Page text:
Why You Should Think Twice About Running That Marathon: A Cardiologist Explains
In the year 490 BC, the fittest runner in Greece, Phiddipides, ran 26 miles from Marathon to Athens, to announce a great victory over the Persians. After declaring the news, he dropped dead.  

Now, 2,500 years later, do we understand the risks of this kind of ultra-exercise? 

Clearly we know that—generally speaking—moderate activity (such as yoga or walking) is better for you than sitting on the couch eating potato chips. In fact, the data is overwhelming that the more fit you are, the greater your longevity. 

But does exercise act like a medicine, in that what that heals you at a moderate dose can hurt you at a higher dose?  

Is the medical concept of the 1970s accurate, that finishing a marathon in under four hours is an insurance policy against a heart attack?

Scientific data from around the world indicates that competing in marathons strains the heart for hours to days after the event. Using blood tests designed for diagnosing heart attacks, scientists found that runners frequently have elevated levels of enzymes in their blood after a marathon, and these levels are not present after lesser degrees of exertion. Using MRI scans of the heart before and after a marathon, chambers of the heart dilate and show decreased function and may take up to a week to recover. 

Furthermore, in as many as 10% of regular marathon runners, MRI results shows late abnormalities, such as fibrosis, or scars in the heart that persist and seem to increase the chance of heart events in the coming years. Heart rhythm abnormalities (particularly atrial fibrillation), may be five times more common among runners who regularly complete marathons. In one study so far, long distance runners actually had more silent coronary artery disease than healthy people who did not run marathons. 

Recently, researchers from the Copenhagen City Heart Study, which tracked runners of different abilities over 27 years, found that the people who participated in the fastest, longest, and most frequent running had a higher mortality rate than the moderate group and were no different from the couch potatoes!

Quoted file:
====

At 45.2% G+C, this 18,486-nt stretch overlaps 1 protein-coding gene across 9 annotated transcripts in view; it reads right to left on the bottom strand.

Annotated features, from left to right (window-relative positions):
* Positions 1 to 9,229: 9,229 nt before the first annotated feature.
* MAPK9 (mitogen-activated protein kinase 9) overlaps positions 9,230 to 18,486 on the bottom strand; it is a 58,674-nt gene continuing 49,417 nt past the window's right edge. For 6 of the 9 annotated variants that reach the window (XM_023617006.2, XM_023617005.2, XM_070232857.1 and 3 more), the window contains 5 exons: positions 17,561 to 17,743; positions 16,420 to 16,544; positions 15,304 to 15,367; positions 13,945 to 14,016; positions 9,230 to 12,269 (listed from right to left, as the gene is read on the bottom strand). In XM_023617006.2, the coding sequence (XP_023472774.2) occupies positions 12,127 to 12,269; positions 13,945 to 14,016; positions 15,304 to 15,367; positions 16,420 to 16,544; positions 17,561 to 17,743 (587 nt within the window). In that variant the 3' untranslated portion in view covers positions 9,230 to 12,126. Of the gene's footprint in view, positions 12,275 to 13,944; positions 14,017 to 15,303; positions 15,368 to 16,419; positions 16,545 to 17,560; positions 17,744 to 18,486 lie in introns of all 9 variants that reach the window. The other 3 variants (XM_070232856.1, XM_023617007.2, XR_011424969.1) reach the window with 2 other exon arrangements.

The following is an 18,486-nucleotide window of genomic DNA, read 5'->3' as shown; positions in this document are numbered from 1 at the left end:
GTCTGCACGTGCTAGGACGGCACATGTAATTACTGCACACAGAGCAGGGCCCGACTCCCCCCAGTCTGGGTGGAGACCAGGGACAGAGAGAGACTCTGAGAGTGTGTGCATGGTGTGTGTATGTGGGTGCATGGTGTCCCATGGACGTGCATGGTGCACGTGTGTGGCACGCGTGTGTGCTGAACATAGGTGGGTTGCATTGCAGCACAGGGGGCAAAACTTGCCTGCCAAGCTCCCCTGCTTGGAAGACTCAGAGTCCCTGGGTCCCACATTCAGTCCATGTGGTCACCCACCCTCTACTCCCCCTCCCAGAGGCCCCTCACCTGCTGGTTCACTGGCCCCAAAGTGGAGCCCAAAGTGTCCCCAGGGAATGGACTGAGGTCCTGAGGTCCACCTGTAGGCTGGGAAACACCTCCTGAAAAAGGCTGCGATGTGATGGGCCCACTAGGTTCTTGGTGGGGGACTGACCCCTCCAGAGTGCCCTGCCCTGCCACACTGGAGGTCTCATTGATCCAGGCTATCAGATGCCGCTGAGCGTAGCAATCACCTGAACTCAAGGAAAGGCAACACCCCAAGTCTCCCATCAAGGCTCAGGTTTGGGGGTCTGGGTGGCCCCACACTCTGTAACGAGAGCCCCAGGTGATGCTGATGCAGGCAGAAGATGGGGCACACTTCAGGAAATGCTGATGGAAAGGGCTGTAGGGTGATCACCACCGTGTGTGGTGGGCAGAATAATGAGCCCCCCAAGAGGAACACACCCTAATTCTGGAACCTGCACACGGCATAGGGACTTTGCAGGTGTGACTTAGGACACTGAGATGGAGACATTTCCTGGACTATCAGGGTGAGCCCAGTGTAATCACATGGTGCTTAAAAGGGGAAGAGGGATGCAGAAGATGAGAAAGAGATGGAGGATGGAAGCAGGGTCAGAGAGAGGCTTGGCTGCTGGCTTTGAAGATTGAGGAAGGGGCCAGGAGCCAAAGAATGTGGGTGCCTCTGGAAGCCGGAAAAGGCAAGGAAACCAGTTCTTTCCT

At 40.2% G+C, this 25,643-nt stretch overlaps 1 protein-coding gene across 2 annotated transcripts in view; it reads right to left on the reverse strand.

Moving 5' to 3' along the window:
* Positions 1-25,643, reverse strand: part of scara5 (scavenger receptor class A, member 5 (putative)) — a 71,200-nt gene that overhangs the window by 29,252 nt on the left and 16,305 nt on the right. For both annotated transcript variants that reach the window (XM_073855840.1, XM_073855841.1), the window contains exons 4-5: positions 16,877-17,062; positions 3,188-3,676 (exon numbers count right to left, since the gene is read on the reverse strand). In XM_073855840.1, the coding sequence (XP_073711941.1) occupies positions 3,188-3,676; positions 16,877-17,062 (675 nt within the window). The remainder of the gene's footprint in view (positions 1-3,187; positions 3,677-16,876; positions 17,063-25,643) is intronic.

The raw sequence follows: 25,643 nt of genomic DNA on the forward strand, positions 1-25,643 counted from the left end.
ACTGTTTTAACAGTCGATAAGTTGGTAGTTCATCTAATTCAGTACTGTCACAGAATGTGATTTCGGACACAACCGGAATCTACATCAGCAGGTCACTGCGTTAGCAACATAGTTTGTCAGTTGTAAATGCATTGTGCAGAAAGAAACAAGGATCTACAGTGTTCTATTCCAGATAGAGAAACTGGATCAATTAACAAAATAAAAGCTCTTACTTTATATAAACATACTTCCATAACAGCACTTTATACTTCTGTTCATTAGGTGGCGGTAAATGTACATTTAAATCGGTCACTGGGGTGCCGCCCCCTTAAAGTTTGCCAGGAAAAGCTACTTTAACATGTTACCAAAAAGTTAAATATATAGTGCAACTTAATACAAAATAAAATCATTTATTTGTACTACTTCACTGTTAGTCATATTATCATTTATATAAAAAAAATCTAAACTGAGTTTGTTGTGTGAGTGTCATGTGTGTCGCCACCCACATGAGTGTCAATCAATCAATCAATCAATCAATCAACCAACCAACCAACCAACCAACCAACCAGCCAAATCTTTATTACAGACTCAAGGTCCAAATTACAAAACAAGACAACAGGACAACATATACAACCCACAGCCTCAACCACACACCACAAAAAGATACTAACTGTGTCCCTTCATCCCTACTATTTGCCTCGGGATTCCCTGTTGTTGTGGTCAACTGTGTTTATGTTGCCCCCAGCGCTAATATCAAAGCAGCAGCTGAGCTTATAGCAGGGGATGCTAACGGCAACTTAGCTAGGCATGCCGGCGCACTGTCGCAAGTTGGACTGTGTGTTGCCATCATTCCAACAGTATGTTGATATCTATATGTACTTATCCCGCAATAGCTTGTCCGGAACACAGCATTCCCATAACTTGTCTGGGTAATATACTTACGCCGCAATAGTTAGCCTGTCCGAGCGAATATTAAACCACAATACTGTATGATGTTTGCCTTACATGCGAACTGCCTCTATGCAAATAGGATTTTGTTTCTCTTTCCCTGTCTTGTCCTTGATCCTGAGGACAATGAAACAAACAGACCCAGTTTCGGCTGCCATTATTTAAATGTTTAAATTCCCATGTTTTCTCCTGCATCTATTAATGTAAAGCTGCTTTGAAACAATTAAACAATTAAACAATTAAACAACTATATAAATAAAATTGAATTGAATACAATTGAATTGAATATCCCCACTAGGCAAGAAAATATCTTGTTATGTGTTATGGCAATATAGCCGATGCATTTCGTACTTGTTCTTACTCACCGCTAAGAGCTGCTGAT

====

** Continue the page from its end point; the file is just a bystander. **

So what's the sweet spot? How much should you run? 

Based on this data, researchers concluded that the “sweet spot” of running was a medium pace, no more than three times a week, and less than 2.5 hours total per week. 

However, this provocative information in no way suggests that a sedentary lifestyle is ideal! Most people practicing yoga and exercising at health clubs have nothing to worry about.  

If you have a burn to do a ultraendurance event, it's probably best to do it at a young age and train properly. After that, consider cross training, limiting your pace and distance, and mixing walking and running.  It may turn out after all that the turtle was right, slow and steady does win the race every time.

It may turn out after all that the turtle was right, slow and steady does win the race every time.

Photo Credit: Shutterstock.com

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About the Author

Dr. Kahn is a Clinical Professor of Medicine at Wayne State University School of Medicine and Director of Cardiac Wellness, Michigan Healthcare Professionals PC. He is a graduate Summa Cum Laude of the University of Michigan School of Medicine. He lectures widely on the cardiac benefits of vegan nutrition and mind body practices. He also writes for Readers Digest Magazine as the Holistic Heart Doc and his first book, The Whole Heart Solution, is available for sale now.

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